A man who formally co-owned late tycoon Badri Patarkatsishvili’s Imedi TV shares claimed on December 10, that he had been forced by the authorities to give up his shares and hand them over to the television station’s current owner Joseph Kay.
Gogi Jaoshvili, who was Patarkatsishvili’s friend, was registered in official papers as an owner of 70% of JMG, a company with a 65% stake in I-Media, which has total ownership of Imedi TV and radio. Jaoshvili also was a chairman of I-Media’s board of supervisors.
Joseph Kay, a distant relative of Patarkatsishvili, claims that he became the television station’s owner after he had bought shares from Jaoshvili “simply by paying money” in February, 2008, after the death of Patarkatsishvili. The late tycoon’s family, however, argues that Kay has illegally gained control over the television stations with the help of the Georgian authorities.
Jaoshvili, who made no public statement on the matter throughout this period, broke the silence on December 10 at a press conference convened by the Patarkatsishvili family and attorneys representing the family’s interests.
Jaoshvili said that on February 19, a week after the Patarkatsishvili’s death, Joseph Kay asked him to meet to discuss matters related with the late tycoon’s assets in Georgia. At the meeting, Jaoshvili said, Kay showed him papers saying that he had power of attorney to manage the Patarkatsishvili’s assets. Then, Jaoshvili continued, he and Kay went to the notary’s office, accompanied by representatives of the law enforcement agencies.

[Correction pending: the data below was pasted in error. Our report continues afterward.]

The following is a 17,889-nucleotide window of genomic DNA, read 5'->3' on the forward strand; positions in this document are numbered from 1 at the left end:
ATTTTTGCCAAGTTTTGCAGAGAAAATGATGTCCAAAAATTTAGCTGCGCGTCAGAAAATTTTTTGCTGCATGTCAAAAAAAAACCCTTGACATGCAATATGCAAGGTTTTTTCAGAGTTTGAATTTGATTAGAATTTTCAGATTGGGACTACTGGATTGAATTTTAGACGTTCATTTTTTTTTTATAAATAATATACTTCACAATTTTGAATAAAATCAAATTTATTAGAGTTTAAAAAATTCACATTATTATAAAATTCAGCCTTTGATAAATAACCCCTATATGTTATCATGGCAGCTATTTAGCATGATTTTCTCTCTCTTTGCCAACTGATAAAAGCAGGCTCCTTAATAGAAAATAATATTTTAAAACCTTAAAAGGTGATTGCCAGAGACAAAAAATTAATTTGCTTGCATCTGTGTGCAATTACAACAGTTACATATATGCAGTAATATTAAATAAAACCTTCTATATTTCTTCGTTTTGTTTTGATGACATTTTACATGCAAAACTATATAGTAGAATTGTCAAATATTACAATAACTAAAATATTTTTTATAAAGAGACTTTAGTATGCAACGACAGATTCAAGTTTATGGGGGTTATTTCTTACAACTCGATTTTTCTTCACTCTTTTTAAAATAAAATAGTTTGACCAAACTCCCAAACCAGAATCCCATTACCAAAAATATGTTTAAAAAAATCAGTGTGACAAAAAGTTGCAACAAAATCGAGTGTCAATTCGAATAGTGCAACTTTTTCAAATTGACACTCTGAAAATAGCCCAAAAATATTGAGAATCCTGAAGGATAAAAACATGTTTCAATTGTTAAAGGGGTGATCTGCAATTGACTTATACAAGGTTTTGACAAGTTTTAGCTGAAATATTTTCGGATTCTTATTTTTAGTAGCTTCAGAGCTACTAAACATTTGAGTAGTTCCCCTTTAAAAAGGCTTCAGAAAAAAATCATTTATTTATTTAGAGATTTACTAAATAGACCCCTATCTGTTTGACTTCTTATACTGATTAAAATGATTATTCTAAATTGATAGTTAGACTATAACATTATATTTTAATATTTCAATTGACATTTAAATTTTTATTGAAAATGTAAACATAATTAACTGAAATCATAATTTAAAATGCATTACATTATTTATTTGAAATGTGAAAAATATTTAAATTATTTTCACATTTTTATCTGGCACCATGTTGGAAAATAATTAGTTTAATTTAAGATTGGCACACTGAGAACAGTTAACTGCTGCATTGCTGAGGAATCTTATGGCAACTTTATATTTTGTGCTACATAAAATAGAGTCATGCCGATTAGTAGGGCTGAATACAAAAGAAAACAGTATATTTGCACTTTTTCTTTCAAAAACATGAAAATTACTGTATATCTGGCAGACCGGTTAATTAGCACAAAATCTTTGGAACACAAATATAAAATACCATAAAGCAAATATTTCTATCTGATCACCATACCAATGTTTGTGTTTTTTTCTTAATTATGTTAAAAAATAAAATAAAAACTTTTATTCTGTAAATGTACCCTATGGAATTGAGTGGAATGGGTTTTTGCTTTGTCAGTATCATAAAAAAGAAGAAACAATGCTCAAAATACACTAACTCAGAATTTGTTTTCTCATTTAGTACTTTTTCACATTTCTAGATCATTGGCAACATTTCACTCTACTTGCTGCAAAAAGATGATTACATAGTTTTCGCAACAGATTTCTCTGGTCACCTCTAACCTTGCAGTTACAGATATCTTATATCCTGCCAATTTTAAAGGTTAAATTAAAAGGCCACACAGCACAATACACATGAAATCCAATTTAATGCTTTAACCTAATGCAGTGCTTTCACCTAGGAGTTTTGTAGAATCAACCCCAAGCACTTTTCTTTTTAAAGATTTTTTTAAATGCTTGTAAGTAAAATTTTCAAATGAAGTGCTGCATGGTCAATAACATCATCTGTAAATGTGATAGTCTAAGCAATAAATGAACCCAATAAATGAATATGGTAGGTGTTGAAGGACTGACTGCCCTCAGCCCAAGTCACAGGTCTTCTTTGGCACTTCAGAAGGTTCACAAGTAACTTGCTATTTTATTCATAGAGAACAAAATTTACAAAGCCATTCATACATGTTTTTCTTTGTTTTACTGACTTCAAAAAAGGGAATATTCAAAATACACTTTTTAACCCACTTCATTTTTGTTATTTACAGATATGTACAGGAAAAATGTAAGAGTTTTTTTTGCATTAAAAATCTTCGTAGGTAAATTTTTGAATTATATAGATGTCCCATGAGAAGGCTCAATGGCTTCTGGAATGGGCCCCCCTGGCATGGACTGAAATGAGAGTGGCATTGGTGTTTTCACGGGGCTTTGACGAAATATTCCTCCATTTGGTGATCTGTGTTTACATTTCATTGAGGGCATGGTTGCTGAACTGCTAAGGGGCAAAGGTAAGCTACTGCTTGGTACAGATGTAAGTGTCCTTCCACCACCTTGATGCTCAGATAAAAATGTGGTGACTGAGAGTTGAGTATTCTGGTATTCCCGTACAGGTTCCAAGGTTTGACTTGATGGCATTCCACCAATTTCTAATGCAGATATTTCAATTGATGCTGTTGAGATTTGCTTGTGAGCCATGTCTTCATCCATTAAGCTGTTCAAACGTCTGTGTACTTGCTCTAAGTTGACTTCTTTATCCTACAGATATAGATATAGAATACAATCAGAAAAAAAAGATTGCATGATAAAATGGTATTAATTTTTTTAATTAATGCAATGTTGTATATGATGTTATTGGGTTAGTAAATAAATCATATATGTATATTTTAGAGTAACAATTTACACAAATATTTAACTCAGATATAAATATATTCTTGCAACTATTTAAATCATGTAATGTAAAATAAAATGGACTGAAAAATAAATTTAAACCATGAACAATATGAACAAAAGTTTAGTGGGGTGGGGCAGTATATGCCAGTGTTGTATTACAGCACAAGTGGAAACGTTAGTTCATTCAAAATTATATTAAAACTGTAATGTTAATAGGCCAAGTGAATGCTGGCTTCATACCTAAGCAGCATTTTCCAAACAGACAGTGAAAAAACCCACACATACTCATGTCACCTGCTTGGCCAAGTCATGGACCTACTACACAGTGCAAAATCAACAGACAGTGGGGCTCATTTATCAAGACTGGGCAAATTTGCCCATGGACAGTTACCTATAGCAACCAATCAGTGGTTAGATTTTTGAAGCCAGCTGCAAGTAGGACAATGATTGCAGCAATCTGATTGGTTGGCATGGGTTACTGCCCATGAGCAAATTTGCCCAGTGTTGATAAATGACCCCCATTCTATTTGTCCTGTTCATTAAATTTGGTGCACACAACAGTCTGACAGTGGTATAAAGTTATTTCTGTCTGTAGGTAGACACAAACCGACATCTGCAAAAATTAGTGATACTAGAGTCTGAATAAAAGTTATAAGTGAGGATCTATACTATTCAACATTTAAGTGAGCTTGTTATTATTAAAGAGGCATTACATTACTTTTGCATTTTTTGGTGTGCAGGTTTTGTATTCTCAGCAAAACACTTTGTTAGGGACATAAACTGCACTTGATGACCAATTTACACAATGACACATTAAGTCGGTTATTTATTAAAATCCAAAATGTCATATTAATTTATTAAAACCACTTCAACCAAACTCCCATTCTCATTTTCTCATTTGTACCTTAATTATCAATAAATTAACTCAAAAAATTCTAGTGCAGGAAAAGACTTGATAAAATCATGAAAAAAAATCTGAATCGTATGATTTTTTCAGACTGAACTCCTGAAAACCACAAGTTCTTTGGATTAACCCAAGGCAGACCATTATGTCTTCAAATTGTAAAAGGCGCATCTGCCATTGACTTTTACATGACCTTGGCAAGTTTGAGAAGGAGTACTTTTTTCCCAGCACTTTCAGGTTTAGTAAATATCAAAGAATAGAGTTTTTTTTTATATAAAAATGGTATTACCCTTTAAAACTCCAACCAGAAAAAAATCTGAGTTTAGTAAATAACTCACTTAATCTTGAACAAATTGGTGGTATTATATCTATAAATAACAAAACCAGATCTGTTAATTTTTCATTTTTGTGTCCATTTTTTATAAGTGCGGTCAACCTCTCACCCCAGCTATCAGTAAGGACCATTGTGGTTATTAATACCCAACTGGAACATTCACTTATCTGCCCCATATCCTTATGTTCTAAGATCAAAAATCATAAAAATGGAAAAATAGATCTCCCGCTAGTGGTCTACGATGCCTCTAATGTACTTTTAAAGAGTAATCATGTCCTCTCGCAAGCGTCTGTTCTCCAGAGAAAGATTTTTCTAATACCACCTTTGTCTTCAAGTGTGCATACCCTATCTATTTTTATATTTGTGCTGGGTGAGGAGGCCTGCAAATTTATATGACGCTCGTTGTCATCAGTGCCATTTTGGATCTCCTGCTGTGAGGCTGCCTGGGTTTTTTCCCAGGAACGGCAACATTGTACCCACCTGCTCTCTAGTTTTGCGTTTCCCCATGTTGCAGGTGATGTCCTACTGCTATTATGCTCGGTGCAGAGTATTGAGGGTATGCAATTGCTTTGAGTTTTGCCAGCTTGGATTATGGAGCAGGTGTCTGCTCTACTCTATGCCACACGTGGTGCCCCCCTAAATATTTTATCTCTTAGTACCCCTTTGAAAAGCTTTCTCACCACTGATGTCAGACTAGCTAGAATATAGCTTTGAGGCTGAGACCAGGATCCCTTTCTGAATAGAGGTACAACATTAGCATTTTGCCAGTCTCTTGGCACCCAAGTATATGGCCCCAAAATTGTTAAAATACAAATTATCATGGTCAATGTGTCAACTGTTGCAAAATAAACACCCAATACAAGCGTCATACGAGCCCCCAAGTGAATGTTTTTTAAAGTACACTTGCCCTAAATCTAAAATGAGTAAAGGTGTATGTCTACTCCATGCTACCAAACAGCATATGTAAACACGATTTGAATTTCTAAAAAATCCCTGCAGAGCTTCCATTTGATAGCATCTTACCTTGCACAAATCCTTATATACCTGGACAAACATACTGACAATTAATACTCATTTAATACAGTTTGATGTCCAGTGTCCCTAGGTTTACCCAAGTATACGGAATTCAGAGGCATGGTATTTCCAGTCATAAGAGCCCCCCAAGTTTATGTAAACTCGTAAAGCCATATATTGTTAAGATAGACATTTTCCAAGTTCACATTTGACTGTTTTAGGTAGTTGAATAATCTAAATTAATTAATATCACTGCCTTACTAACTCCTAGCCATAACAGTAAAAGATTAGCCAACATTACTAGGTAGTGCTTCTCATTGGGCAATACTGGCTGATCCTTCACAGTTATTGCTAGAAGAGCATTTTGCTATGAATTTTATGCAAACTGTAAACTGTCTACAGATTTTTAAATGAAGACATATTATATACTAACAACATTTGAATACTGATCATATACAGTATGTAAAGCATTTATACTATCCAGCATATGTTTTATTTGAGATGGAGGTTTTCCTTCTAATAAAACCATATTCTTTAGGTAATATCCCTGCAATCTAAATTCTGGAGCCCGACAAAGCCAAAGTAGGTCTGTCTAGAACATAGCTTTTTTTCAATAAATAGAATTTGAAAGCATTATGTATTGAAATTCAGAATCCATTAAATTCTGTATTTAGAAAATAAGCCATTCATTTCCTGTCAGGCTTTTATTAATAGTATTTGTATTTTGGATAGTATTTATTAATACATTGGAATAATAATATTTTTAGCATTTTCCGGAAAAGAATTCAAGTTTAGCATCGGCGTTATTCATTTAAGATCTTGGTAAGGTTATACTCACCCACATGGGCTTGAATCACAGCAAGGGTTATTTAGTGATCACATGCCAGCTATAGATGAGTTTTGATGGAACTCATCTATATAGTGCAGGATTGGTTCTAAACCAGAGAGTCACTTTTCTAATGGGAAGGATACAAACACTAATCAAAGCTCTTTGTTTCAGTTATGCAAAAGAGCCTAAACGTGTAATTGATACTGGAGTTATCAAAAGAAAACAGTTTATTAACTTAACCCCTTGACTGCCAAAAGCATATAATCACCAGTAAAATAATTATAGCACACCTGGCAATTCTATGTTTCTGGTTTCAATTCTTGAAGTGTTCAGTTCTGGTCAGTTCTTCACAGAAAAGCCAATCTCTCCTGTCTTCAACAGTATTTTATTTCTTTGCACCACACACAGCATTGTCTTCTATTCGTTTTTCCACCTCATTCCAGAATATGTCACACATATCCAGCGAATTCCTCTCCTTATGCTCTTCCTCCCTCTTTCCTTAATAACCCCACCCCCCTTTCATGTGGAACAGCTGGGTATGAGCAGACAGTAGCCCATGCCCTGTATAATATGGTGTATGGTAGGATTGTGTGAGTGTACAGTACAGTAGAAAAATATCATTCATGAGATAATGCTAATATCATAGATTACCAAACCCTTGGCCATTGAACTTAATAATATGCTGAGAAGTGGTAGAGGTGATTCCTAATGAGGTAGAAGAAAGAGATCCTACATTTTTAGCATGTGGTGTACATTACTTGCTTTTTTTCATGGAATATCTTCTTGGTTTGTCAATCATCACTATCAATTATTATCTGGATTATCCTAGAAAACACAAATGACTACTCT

“I explained to them that I had no right to sell or hand over my shares without agreement from other co-owners,” Jaoshvili said. “The representatives from the law enforcement agencies, which were present there, told me that there would be no problems with other co-owners. Then I explained them that the Imedi’s assets were frozen [Patarkatsishvili assets were frozen in January in connection with criminal charges against him involving conspiracy to overthrow the government]… In two hours, however, they brought court papers saying that the assets were unfrozen. After that I signed a sale-purchase agreement.”
He has also claimed that on the same day he was taken by the law enforcement officers in the office of the Financial Police, where he was demanded “to voluntarily resign” from the position of chairman of supervisory board of I-Media. “Tough methods of psychological pressure were exerted against me and I had to sign resignation papers,” Jaoshvili said.